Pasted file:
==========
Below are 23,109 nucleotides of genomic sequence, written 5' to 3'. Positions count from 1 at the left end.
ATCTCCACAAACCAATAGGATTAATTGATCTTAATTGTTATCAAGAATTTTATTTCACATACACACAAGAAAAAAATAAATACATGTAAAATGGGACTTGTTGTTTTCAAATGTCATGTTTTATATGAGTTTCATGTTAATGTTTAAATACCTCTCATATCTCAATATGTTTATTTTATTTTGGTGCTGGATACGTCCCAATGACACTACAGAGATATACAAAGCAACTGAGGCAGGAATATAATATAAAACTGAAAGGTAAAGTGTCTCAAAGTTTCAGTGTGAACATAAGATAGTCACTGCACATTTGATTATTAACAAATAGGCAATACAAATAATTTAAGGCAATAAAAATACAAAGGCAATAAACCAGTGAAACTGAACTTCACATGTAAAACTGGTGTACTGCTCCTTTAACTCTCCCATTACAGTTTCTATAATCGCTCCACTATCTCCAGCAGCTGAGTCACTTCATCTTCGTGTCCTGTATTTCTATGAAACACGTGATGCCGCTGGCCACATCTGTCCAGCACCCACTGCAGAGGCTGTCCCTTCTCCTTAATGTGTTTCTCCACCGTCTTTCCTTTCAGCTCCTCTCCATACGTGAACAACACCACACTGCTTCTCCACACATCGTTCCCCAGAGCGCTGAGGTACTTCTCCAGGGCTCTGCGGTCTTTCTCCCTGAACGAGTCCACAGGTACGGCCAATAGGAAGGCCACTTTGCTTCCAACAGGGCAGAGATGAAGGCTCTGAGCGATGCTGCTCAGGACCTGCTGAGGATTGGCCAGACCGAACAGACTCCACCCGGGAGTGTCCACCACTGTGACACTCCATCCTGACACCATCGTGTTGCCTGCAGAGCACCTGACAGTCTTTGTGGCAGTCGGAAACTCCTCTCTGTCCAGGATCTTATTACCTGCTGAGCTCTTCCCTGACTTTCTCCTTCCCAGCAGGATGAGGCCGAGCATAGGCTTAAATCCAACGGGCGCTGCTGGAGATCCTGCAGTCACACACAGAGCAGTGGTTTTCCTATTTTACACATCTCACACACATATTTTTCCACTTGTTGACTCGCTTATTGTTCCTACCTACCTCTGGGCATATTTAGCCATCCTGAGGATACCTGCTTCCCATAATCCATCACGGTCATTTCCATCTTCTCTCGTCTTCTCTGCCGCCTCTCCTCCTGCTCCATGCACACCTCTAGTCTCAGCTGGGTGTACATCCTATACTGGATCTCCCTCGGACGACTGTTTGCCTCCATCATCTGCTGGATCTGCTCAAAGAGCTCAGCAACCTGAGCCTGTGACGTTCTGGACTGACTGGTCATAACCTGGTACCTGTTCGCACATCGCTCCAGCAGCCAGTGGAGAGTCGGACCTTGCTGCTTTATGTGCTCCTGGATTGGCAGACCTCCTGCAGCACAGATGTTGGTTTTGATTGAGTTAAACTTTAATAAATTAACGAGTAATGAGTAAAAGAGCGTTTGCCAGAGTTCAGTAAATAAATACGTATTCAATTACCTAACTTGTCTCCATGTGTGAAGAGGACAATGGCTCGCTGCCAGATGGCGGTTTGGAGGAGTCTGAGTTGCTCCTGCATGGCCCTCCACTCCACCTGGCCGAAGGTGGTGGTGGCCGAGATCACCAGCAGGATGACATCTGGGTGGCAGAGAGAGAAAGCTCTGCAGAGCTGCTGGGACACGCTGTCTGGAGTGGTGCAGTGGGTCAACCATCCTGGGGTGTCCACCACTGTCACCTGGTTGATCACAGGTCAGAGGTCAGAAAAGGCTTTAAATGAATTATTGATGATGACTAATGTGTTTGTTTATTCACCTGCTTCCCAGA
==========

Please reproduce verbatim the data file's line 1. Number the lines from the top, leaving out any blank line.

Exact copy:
Below are 23,109 nucleotides of genomic sequence, written 5' to 3'. Positions count from 1 at the left end.